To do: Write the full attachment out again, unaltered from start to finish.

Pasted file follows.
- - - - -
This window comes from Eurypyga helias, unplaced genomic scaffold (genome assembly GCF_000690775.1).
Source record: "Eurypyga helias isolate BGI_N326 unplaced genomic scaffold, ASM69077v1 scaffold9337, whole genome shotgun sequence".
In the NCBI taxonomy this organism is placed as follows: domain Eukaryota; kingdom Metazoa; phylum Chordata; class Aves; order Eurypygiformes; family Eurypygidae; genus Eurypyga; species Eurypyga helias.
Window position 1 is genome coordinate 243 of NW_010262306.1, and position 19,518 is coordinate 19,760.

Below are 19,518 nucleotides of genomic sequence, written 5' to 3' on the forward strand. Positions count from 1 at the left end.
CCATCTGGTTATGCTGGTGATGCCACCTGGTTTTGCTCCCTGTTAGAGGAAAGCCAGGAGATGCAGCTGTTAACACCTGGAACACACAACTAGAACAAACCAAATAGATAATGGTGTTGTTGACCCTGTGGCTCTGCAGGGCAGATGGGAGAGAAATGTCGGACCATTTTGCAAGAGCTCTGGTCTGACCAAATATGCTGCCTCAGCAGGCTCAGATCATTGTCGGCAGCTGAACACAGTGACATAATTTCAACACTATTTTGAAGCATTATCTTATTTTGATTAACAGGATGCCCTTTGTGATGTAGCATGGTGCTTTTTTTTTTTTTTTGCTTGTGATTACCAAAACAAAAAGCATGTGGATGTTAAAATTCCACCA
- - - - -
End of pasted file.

This window comes from Eurypyga helias, unplaced genomic scaffold (genome assembly GCF_000690775.1).
Source record: "Eurypyga helias isolate BGI_N326 unplaced genomic scaffold, ASM69077v1 scaffold9337, whole genome shotgun sequence".
In the NCBI taxonomy this organism is placed as follows: domain Eukaryota; kingdom Metazoa; phylum Chordata; class Aves; order Eurypygiformes; family Eurypygidae; genus Eurypyga; species Eurypyga helias.
Window position 1 is genome coordinate 243 of NW_010262306.1, and position 19,518 is coordinate 19,760.

Below are 19,518 nucleotides of genomic sequence, written 5' to 3' on the forward strand. Positions count from 1 at the left end.
CCATCTGGTTATGCTGGTGATGCCACCTGGTTTTGCTCCCTGTTAGAGGAAAGCCAGGAGATGCAGCTGTTAACACCTGGAACACACAACTAGAACAAACCAAATAGATAATGGTGTTGTTGACCCTGTGGCTCTGCAGGGCAGATGGGAGAGAAATGTCGGACCATTTTGCAAGAGCTCTGGTCTGACCAAATATGCTGCCTCAGCAGGCTCAGATCATTGTCGGCAGCTGAACACAGTGACATAATTTCAACACTATTTTGAAGCATTATCTTATTTTGATTAACAGGATGCCCTTTGTGATGTAGCATGGTGCTTTTTTTTTTTTTTTGCTTGTGATTACCAAAACAAAAAGCATGTGGATGTTAAAATTCCACCA